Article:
by Capt. Tom Van Horn
As spring wanes and water temperatures grow hotter, so do the fishing opportunities along the Lagoon Coast of Florida. May is one of the best fishing months on east Florida's coastal waters, so make sure your lunch is packed, and I will see you on the water.
Near-shore along the beaches, concentrate your efforts in the areas of active bait pods (pogies). Typically, when you see concentrated areas of bait with birds feeding on the surface, big fish are just as active underneath. Species feeding on these pods include tarpon, jack crevalle, redfish, cobia, and sharks. Near the end of the month, you can add kingfish into the mix. Also, tripletail and flounder numbers should be improving around the Port Canaveral buoys. At the inlets and beaches, Spanish mackerel, snook, redfish, jack crevalle, bluefish, flounder, sheepshead, and black drum are just some of the species available this month. With the lack of a cold winter, the snook bite has and will remain hot croakers serving as the optimal bait.
On the lagoon flats, redfish and spotted sea trout will provide the majority of the action for light tackle and fly anglers. For sea trout, fish your favorite top-water plugs at first light in about two feet of water concentrating in areas were baitfish are active. After the morning top-water bite slows, switch to your favorite soft plastic jig fished in three to five feet of water along the edges of flats or spoil islands. The water has warmed to the point where the jack crevalle, ladyfish, snook, and tarpon will begin to show up in good numbers. In addition, there is a huge showing of finger mullet this season, so it's time to break out your DOA Bait Busters. Redfish and other predators find the Bait Busters difficult to resist when retrieved quickly just under the surface of the water in areas of concentrated mullet schools. Remember when using the technique; keep your lure moving until you feel the fish on the line.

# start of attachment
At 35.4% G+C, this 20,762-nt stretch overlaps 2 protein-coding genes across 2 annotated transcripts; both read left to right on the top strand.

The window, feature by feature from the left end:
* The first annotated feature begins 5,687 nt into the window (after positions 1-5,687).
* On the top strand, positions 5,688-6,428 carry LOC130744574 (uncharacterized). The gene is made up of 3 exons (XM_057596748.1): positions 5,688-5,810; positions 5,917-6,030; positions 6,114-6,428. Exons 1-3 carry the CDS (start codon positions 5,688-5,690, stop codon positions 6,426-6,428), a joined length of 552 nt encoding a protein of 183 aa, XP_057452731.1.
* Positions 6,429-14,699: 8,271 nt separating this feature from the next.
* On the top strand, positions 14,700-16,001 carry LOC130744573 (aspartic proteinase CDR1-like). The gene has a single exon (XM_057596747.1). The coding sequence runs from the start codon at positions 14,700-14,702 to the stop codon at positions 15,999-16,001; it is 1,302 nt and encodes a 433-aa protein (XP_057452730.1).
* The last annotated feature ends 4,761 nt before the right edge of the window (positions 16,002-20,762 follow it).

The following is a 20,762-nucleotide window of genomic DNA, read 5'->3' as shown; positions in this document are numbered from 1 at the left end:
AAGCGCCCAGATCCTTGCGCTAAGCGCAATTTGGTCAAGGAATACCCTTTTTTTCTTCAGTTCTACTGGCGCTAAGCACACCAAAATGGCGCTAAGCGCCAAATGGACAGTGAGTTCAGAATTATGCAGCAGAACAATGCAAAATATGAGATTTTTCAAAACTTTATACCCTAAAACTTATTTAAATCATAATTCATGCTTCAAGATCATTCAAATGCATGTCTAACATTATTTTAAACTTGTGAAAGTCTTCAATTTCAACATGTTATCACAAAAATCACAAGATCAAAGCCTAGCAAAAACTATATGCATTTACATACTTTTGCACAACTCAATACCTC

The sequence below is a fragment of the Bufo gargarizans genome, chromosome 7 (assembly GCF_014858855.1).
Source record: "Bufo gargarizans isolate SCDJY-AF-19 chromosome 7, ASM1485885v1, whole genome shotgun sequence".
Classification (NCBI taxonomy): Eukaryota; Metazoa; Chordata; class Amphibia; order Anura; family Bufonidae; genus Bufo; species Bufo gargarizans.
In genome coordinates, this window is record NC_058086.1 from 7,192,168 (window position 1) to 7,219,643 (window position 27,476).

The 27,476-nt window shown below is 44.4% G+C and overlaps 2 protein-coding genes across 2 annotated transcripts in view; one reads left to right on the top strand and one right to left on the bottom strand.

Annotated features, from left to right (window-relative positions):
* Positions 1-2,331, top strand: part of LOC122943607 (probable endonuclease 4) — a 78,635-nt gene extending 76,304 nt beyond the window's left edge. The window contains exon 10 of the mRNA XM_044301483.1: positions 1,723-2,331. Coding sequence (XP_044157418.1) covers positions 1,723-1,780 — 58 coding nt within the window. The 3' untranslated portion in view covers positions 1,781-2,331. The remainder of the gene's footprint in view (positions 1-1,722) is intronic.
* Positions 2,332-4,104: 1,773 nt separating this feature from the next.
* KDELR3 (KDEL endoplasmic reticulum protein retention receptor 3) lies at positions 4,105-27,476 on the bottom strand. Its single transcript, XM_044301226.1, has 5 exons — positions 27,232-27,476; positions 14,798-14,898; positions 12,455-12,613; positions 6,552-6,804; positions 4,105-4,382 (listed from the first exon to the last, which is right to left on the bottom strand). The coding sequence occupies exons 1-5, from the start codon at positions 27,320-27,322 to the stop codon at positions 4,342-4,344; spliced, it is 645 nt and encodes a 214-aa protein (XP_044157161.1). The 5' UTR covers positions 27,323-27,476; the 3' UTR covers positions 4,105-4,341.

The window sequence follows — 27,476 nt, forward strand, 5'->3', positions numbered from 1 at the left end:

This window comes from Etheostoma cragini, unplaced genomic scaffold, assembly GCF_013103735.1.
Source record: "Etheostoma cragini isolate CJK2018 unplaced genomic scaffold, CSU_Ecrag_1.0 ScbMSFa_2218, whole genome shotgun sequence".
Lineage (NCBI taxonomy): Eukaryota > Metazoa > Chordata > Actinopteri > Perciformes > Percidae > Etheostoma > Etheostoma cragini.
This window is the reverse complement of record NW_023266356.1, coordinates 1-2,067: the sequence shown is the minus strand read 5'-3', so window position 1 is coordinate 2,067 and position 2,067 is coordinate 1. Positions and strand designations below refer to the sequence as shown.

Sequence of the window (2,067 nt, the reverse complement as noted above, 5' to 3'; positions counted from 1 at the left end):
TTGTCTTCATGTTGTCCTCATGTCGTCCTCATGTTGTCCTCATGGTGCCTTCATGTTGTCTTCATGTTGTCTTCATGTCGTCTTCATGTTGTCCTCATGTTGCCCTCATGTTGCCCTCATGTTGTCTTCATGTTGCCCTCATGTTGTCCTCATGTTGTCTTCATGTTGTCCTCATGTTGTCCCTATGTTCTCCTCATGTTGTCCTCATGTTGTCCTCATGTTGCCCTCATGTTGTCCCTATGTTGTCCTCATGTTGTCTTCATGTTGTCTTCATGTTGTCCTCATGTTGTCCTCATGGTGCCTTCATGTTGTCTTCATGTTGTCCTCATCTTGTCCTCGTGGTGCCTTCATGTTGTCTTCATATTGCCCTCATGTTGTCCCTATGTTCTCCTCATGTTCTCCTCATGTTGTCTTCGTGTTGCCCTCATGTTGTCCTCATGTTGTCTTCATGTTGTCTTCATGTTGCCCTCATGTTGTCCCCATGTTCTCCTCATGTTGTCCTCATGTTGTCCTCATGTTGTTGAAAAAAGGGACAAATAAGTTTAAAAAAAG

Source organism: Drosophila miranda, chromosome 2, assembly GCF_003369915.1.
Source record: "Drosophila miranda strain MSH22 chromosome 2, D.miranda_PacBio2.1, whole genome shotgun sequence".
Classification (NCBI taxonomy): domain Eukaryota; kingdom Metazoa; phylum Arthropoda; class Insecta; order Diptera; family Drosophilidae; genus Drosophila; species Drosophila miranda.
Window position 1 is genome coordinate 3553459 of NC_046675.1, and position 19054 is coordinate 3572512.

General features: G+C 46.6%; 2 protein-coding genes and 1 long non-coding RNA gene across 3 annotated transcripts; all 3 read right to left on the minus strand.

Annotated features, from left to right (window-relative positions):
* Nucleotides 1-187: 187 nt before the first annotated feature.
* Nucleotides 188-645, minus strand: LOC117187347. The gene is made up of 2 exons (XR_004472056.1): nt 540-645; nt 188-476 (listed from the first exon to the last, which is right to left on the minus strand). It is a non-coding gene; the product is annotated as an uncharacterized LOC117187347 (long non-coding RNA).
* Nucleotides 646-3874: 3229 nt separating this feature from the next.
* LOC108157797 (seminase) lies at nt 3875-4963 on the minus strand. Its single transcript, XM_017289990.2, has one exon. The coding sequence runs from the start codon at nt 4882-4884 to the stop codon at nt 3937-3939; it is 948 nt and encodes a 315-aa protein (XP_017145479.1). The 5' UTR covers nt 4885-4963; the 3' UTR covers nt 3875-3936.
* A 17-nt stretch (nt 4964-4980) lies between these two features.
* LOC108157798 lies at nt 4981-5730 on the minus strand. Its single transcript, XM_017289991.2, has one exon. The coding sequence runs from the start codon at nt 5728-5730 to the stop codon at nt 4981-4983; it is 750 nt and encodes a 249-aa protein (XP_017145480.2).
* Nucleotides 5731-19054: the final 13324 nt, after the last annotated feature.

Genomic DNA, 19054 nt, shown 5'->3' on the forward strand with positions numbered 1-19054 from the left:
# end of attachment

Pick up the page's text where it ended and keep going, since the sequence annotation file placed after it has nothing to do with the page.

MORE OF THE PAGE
On the St Johns River, channel catfish are my primary target in May. As our rainfall increases and the river level rise, large catfish move off the connecting lakes to spawn in the current. In this situation, I like to position my boat in a deep bend and fish with freshly peeled shrimp on the bottom. These fish pull hard and are quite tasty.
As always, if you need information or have any questions, please contact me.
Mosquito Coast Fishing Charters will reopen May 4, 2020 with the following COVID-19 Mitigation Plan – Capt. Tom Van Horn
Our world as we have known it has changed drastically due to the pandemic, and as we adjust to the new norm it is up to us to help mitigate the spread of this virus. With this said, we plan to open for business May 1st utilizing the following protocols for the safety of both clients and crew for the time being. These measures will only be temporary and will be adjusted as time allows:
- 1. Clients will be required to bring their own food and drink for the day and crew and client food will be stored in separate locations.
- 2. All clients and crew will wear facial covers (buffs)when social distance cannot be maintained.
- 3. If clients are not from a family unit, social distancing must be maintained as much as possible. In this situation, a maximum of two anglers per charter will be enforced.
- 4. If clients are a family unit, social distancing is not required, and face coverings can be remover.
- 5. Hand sanitizer will be available on deck for all to use.
- 6. Both the vessel and tackle will be sanitized after each charter.
- 7. Clients who are not within a family unit will not share tackle (rods and reels).
- 8. No clients or crewmembers displaying symptoms of COVID-19 will be permitted to board the vessel.
Good luck and good fishing,
Captain Tom Van Horn
Mosquito Coast Fishing Charters